Lege Artis Medicinae

[Psychoendocrine aspects of chronic stress, depression and eating disorders]

MOLNÁR Ildikó, MOLNÁR Gábor

MAY 20, 2010

Lege Artis Medicinae - 2010;20(05)

[The brain is not only a central organ, but also a target of stress-related events. During chronic stress, many somatic and psychiatric disorders could be initiated by the decreased allostatic or adaptive abilities of the individual. The brain is involved in the regulation of stress-related events via hormones, neuropeptides, monoamines and cytokines. A number of endocrine diseases or hormonal changes are associated with behavioural, vegetative and emotional alterations, which occasionally lead to psychological disturbances, for example depression. The endocrine background is also reflected by the medical treatment of psychiatric patients, as demonstrated by the use of selective serotonin-reuptake inhibitors, and estrogen or levothyroxine substitution therapies. The psychiatric disorders presented here, such as the various forms of depression and eating disorders (anorexia and bulimia nervosa) are highlighted because of their frequencies and lifethreatening nature. By describing these disorders, we wish to aid their early diagnosis and treatment and to help incorporate them into everyday clinical practice.]

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[Haemophilia is the most well-known inherited bleeding disorder, which has an X-linked inheritance and affects men. Its severity is classified on the basis of the amount of circulating functional clotting factors: patients with values < 1% have severe disease, those with values of 1-5% have moderate disease, and those with values >5% are classified as having mild disease. Severe haemophilia is characterised by frequent, spontaneous bleeding episodes, whereas in those with moderate or mild haemophilia, bleeding is only caused by trauma or surgery. Although bleeding can occur almost anywhere, the most common clinical manifestation is haemarthrosis. Haemophilic arthrpathy that develops as a result of repeated episodes of joint haemorrhage is the most important factor of morbidity in those with haemophilia. Intravenous replacement of the missing clotting factor is used to treat and prevent bleeding episodes. Controlled therapy at home that provides immediate replacement is the optimal early approach. Prophylaxis includes administration of clotting factors at regular intervals to prevent bleeding, which must be the main goal of management until a cure becomes available. The development of inhibitors during treatment is the most significant complication of factor replacement, and management of bleeding in patients with such inhibitors is difficult.]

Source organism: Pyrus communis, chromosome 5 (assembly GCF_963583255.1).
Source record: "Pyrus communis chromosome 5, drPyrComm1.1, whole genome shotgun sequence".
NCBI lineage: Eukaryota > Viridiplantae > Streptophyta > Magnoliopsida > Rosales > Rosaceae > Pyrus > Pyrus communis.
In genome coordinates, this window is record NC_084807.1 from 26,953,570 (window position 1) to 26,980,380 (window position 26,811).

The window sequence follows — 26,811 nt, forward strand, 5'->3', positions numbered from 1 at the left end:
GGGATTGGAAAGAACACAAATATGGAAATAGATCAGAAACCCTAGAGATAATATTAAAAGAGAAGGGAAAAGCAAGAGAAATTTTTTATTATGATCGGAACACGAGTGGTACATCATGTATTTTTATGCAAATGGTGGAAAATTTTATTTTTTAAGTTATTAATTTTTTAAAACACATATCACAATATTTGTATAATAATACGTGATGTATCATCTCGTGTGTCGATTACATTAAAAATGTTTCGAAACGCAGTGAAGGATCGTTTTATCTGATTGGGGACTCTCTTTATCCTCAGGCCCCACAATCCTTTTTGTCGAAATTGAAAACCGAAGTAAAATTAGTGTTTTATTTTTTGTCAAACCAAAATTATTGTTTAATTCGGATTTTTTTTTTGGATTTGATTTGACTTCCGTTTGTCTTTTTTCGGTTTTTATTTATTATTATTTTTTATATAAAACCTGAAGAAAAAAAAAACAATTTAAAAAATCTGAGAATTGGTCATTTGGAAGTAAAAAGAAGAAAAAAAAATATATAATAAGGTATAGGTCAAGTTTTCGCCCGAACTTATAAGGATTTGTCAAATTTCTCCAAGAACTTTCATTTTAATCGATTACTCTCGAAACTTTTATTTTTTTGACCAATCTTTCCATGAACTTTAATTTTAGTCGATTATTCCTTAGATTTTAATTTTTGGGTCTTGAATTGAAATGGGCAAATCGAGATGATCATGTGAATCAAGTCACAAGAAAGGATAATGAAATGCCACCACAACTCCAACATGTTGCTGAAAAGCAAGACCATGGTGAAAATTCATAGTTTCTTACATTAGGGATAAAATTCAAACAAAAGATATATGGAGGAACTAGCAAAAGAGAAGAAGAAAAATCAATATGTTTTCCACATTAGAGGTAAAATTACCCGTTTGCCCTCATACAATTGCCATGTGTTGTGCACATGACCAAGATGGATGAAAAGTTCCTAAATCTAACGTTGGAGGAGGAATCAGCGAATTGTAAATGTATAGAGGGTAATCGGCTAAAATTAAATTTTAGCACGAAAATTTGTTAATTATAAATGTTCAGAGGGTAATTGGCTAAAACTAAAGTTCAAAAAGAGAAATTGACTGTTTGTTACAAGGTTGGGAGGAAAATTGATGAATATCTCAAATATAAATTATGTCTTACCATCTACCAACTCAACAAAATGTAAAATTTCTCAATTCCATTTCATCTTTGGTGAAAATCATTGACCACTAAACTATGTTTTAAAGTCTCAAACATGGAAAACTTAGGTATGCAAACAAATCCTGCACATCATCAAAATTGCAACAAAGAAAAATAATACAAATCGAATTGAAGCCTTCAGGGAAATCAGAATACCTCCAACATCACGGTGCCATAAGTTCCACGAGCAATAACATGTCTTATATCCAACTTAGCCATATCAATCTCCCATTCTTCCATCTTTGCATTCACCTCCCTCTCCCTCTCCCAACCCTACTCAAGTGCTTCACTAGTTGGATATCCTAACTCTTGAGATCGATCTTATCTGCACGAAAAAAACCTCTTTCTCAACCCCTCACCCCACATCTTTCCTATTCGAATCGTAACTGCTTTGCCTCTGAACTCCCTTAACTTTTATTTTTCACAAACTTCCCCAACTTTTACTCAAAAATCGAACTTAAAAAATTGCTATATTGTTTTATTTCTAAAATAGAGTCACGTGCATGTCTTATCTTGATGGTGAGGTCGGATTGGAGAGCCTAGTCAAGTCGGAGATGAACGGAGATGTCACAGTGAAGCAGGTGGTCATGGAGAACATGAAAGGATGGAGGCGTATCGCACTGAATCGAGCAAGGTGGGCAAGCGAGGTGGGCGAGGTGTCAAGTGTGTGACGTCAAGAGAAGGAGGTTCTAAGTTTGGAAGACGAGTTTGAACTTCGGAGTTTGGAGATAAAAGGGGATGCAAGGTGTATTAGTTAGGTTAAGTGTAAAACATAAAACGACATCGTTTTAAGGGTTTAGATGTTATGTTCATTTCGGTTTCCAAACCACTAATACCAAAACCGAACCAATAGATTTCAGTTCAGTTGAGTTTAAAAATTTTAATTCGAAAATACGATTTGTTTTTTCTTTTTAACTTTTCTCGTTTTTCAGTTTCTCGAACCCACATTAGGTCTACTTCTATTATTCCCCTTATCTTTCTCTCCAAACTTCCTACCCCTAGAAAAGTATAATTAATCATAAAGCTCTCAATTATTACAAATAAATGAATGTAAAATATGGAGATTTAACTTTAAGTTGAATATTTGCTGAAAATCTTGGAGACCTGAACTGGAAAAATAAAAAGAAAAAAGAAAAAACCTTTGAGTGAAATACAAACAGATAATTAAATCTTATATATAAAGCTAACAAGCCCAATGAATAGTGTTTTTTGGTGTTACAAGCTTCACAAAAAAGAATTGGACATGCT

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[Policy makers and payers of health care services devote increasing attention to improve quality of services by incentivising health care providers. These - so called - pay for performance (P4P) programmes have so far been introduced in few countries only and evidence on their effectiveness is still scarce. Therefore we do not know yet which instruments of these programmes are most effective and efficient in improving quality. The P4P systems implemented so far in primary care and in integrated delivery systems use indicators for measurement of performance and the basis for rewards. These indicators are mostly process indicators, but there are some outcome indicators as well. The desired quality improvement effects are most likely to be achieved with programmes that provide seizable financial rewards and cover the extra cost of quality improvement efforts as well. Administration of the programme has to be fully transparent and clear to all involved. It has to be based on scientific evidence and supported with sufficient dedicated funding. Conducting pilot studies is a precondition for large scale implementation.]

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